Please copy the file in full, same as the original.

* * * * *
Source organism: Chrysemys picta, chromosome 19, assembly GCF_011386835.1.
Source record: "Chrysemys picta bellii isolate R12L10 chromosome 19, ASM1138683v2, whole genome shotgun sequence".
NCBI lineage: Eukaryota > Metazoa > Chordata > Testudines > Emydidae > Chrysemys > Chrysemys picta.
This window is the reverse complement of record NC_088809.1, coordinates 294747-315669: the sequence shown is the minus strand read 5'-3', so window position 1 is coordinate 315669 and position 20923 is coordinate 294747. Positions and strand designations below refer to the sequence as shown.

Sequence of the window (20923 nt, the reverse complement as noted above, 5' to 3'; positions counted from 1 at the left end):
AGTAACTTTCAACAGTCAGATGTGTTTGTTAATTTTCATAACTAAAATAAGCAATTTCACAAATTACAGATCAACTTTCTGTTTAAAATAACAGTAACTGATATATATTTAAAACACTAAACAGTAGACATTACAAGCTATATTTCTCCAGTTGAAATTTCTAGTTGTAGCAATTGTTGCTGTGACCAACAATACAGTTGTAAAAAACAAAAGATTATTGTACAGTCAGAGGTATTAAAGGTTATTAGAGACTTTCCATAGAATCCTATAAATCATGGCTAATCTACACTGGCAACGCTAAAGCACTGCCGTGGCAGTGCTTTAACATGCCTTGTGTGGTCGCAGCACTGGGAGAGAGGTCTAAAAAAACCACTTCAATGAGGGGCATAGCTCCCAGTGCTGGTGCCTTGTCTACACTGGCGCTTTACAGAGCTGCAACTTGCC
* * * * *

Source organism: Chrysemys picta, chromosome 19, assembly GCF_011386835.1.
Source record: "Chrysemys picta bellii isolate R12L10 chromosome 19, ASM1138683v2, whole genome shotgun sequence".
NCBI lineage: Eukaryota > Metazoa > Chordata > Testudines > Emydidae > Chrysemys > Chrysemys picta.
This window is the reverse complement of record NC_088809.1, coordinates 294747-315669: the sequence shown is the minus strand read 5'-3', so window position 1 is coordinate 315669 and position 20923 is coordinate 294747. Positions and strand designations below refer to the sequence as shown.

Sequence of the window (20923 nt, the reverse complement as noted above, 5' to 3'; positions counted from 1 at the left end):
AGTAACTTTCAACAGTCAGATGTGTTTGTTAATTTTCATAACTAAAATAAGCAATTTCACAAATTACAGATCAACTTTCTGTTTAAAATAACAGTAACTGATATATATTTAAAACACTAAACAGTAGACATTACAAGCTATATTTCTCCAGTTGAAATTTCTAGTTGTAGCAATTGTTGCTGTGACCAACAATACAGTTGTAAAAAACAAAAGATTATTGTACAGTCAGAGGTATTAAAGGTTATTAGAGACTTTCCATAGAATCCTATAAATCATGGCTAATCTACACTGGCAACGCTAAAGCACTGCCGTGGCAGTGCTTTAACATGCCTTGTGTGGTCGCAGCACTGGGAGAGAGGTCTAAAAAAACCACTTCAATGAGGGGCATAGCTCCCAGTGCTGGTGCCTTGTCTACACTGGCGCTTTACAGAGCTGCAACTTGCC